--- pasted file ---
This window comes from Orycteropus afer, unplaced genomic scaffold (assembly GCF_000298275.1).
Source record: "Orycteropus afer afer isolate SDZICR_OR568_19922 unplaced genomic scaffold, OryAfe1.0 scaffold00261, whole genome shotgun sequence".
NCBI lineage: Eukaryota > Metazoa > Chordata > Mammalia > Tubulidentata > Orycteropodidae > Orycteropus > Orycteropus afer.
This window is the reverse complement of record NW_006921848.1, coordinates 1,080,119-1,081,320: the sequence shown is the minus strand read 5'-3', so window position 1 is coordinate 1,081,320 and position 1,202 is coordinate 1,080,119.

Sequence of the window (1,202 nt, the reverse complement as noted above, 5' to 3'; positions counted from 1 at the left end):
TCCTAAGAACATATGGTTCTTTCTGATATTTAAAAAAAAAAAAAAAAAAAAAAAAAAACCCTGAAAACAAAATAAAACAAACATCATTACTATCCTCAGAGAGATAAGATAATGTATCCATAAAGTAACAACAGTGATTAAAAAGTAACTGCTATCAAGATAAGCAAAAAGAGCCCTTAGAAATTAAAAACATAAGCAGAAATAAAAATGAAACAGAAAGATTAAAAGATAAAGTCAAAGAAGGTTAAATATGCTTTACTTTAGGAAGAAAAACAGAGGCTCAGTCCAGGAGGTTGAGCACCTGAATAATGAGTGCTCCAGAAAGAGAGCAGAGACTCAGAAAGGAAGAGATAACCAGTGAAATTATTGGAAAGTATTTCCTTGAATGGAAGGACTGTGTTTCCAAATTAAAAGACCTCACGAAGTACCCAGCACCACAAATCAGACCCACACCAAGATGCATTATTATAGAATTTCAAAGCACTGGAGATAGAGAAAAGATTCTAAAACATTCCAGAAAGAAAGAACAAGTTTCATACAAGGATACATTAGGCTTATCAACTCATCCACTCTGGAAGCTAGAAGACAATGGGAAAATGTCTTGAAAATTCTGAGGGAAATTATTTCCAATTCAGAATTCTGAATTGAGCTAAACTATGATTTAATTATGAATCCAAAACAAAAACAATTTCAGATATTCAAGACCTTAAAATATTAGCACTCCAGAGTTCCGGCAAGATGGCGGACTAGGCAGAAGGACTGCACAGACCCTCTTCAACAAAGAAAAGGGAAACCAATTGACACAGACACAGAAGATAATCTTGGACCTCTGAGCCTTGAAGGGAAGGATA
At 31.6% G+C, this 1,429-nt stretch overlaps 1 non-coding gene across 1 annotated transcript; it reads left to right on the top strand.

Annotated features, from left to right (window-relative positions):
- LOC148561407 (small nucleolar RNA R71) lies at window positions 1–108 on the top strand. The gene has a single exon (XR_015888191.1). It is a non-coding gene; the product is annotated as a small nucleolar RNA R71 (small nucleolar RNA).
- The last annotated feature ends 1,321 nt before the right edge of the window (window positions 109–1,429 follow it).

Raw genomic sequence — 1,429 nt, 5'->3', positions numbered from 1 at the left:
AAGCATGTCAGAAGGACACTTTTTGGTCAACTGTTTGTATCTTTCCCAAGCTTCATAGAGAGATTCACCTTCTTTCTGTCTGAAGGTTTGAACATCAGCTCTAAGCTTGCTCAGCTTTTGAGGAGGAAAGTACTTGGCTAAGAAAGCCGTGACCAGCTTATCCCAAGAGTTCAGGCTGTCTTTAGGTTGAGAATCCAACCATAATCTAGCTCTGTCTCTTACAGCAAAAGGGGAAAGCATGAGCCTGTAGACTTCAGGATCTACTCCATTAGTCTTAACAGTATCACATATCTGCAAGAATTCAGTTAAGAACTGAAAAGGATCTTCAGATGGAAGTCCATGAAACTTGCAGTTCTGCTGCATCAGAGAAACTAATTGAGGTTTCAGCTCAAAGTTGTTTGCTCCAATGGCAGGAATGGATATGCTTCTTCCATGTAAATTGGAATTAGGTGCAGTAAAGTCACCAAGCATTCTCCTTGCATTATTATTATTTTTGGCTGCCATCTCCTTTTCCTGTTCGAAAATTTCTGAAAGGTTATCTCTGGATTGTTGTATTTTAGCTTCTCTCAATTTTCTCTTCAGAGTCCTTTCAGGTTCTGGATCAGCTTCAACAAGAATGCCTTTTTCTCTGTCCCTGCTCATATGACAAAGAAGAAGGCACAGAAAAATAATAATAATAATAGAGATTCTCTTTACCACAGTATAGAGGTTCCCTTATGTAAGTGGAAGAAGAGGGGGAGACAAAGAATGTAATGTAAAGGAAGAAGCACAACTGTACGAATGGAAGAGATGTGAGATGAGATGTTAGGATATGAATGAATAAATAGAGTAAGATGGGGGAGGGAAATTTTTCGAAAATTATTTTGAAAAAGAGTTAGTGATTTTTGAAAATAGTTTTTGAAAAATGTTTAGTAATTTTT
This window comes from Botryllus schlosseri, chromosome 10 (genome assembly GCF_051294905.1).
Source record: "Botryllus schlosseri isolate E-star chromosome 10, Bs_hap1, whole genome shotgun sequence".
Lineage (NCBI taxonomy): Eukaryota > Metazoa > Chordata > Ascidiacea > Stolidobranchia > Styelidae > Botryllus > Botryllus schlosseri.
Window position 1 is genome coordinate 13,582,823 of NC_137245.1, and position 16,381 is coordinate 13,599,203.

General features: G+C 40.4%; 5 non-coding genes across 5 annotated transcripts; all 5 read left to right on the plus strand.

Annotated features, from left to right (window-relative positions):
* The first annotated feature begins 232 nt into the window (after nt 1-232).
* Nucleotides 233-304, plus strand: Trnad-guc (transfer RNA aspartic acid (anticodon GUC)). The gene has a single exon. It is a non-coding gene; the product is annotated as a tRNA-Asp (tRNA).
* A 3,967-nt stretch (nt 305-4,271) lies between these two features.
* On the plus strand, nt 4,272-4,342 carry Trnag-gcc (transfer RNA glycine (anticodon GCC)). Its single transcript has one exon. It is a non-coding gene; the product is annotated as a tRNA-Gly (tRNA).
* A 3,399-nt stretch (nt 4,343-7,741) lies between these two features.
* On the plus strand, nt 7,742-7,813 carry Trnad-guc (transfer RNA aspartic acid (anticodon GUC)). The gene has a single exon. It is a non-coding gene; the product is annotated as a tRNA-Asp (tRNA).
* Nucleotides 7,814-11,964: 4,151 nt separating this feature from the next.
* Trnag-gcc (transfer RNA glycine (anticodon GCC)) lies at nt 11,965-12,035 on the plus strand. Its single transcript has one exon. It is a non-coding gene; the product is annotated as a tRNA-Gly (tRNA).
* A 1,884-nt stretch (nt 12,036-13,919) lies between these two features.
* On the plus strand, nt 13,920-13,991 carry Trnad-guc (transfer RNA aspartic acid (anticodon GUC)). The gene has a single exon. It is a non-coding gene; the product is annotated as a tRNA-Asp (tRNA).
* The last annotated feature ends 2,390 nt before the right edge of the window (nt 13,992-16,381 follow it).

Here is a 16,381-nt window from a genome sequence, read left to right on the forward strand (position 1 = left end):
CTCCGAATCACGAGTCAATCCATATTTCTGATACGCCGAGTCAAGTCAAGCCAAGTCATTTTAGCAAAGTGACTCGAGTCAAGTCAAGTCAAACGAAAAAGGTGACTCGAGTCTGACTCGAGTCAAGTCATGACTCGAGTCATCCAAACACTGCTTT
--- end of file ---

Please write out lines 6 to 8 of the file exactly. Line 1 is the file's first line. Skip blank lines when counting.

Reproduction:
TCCTAAGAACATATGGTTCTTTCTGATATTTAAAAAAAAAAAAAAAAAAAAAAAAAAACCCTGAAAACAAAATAAAACAAACATCATTACTATCCTCAGAGAGATAAGATAATGTATCCATAAAGTAACAACAGTGATTAAAAAGTAACTGCTATCAAGATAAGCAAAAAGAGCCCTTAGAAATTAAAAACATAAGCAGAAATAAAAATGAAACAGAAAGATTAAAAGATAAAGTCAAAGAAGGTTAAATATGCTTTACTTTAGGAAGAAAAACAGAGGCTCAGTCCAGGAGGTTGAGCACCTGAATAATGAGTGCTCCAGAAAGAGAGCAGAGACTCAGAAAGGAAGAGATAACCAGTGAAATTATTGGAAAGTATTTCCTTGAATGGAAGGACTGTGTTTCCAAATTAAAAGACCTCACGAAGTACCCAGCACCACAAATCAGACCCACACCAAGATGCATTATTATAGAATTTCAAAGCACTGGAGATAGAGAAAAGATTCTAAAACATTCCAGAAAGAAAGAACAAGTTTCATACAAGGATACATTAGGCTTATCAACTCATCCACTCTGGAAGCTAGAAGACAATGGGAAAATGTCTTGAAAATTCTGAGGGAAATTATTTCCAATTCAGAATTCTGAATTGAGCTAAACTATGATTTAATTATGAATCCAAAACAAAAACAATTTCAGATATTCAAGACCTTAAAATATTAGCACTCCAGAGTTCCGGCAAGATGGCGGACTAGGCAGAAGGACTGCACAGACCCTCTTCAACAAAGAAAAGGGAAACCAATTGACACAGACACAGAAGATAATCTTGGACCTCTGAGCCTTGAAGGGAAGGATA
At 31.6% G+C, this 1,429-nt stretch overlaps 1 non-coding gene across 1 annotated transcript; it reads left to right on the top strand.

Annotated features, from left to right (window-relative positions):